It is estimated that 60% of the world's remaining oil is held in carbonate reservoirs. Due to its moderate permeability, the transition zone can extend over a hundred meters and therefore contain a significant amount of STOIIP. The water-oil displacements behavior is not always well understood, especially when it occurs in the transition zone where capillary effects are dominant and both phases are mobile. The oil trapping and the rock wettability in this zone appear to be two key features to deal with. They must be studied as a function of parameters such as initial oil saturation, oil characteristics, rock properties etc. There is very little experimental data available in the literature that describes these features.
This study focuses on relative permeability and residual oil saturations during drainage and imbibition in carbonate reservoirs.
Steady-state core floods were performed with crude reservoir oil on outcrop limestone cores, some with moldic porosity, over a very large range of initial oil saturations. Cores were aged with crude oil before the imbibition process to allow wettability change at the initial oil saturations. Two main types of limestone have been studied: with unimodal or bimodal pore size distributions.
The two types of limestone cores exhibit very different responses to wettability alteration for the same oil/brine system while almost identical mineralogy. We attributed these differences to the vuggy structure of the Estaillade limestones, which might promote oil-wettability.
-The inspection of the water relative permeability curves show that water wettability decreases as Soi increases, i.e. as the elevation above the contact increases, for the two types of limestones. Therefore it is not correct to derive imbibition scanning Kr curves from the bounding Kr curve at high Soi, while assuming that wettability is constant.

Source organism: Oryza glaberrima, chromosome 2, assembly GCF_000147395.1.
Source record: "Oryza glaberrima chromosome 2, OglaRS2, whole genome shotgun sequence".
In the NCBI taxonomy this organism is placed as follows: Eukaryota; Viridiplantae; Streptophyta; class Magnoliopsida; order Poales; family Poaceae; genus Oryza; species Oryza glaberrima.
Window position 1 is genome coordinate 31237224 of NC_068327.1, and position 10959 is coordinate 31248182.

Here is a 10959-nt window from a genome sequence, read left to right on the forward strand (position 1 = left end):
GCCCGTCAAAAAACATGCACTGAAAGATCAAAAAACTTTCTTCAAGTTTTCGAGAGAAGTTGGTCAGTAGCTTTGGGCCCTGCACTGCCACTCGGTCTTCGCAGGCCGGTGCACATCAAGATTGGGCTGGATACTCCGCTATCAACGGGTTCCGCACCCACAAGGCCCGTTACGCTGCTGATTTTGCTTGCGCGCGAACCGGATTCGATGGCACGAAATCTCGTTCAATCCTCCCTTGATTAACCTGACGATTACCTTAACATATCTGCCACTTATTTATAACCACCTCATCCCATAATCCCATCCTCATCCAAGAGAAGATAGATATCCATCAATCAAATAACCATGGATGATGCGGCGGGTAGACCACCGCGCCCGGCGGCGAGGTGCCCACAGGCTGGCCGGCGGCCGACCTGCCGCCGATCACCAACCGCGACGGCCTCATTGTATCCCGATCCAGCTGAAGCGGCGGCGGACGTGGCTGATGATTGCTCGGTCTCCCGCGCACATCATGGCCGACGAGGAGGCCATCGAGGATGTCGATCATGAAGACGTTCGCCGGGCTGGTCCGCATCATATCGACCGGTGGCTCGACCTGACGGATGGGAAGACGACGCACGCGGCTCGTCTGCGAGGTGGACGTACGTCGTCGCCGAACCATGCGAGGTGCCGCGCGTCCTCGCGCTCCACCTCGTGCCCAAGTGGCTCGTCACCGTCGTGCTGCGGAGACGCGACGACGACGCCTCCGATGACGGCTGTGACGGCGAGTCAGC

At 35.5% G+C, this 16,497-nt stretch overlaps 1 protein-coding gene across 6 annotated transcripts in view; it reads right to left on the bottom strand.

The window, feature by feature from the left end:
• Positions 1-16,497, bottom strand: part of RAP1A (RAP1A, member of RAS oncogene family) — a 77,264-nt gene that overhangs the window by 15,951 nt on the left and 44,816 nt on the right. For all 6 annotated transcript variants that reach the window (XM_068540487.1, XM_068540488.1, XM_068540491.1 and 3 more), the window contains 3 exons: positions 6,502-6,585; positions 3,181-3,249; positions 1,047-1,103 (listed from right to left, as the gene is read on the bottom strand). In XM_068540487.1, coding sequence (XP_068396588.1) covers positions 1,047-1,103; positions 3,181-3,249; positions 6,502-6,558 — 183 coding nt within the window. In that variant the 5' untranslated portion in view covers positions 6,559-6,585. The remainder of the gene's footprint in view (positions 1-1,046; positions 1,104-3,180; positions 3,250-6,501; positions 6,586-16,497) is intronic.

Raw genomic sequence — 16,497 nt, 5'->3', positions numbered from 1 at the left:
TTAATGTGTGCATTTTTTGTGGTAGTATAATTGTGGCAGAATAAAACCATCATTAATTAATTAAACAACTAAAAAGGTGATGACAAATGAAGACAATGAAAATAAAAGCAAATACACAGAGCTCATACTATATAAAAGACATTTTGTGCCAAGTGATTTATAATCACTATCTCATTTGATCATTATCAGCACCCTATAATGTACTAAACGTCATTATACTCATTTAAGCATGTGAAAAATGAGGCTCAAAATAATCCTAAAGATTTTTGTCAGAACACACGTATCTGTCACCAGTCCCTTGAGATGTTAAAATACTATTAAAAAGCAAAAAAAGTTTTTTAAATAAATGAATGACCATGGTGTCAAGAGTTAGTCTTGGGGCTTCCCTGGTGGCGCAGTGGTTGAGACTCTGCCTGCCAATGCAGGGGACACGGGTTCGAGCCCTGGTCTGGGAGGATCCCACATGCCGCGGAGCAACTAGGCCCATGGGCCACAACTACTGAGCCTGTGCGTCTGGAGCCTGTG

- Hysteresis is observed for both the oil and water relative permeability curves as a function of saturation
- Non monotonic evolution of Sorw as a function of Soi has been observed for the limestone with bimodal pore size distribution. This behavior is ascribed to the combined effect of increasing fraction of micro porosity being filled by oil initially as well as wettability variation as Soi increases. On the other hand, Sorw increases monotonically as Soi increases, for the limestone with unimodal pore size distribution.
- The comparison between the experimental relative permeability curves and the ones derived from simple hysteresis models show that neglecting the variation of wettability along the transition zone leads to erroneous values in oil saturations thus on oil recovery.
In order to reduce the uncertainties in predicting oil recovery of carbonates reservoirs, core laboratory flooding experiments are conducted using representative rock samples and reservoir fluids at the same conditions as in the reservoir (pressure, temperature, wettability).
Numerical models are then developed to best fit the experimental data and to mimic as closely as possible the different scenarios. This is especially important when investigating the transition zone where it has been shown by several authors [1-4] that assumptions made to quantify the recovery factor can lead to erroneous values.
The oil-water transition zone (see Figure 1) is defined as the part of the reservoir between the free-water level (FWL) and the dry-oil limit (DOL)  where the water saturation reaches a near-constant irreducible value. In this zone, capillary effects are dominant and both water and oil are considered to be mobile. Its thickness can be more important (over a hundred meters) for low permeability reservoirs or/and similar water-oil density values. It could then contain a considerable amount of STOIIP.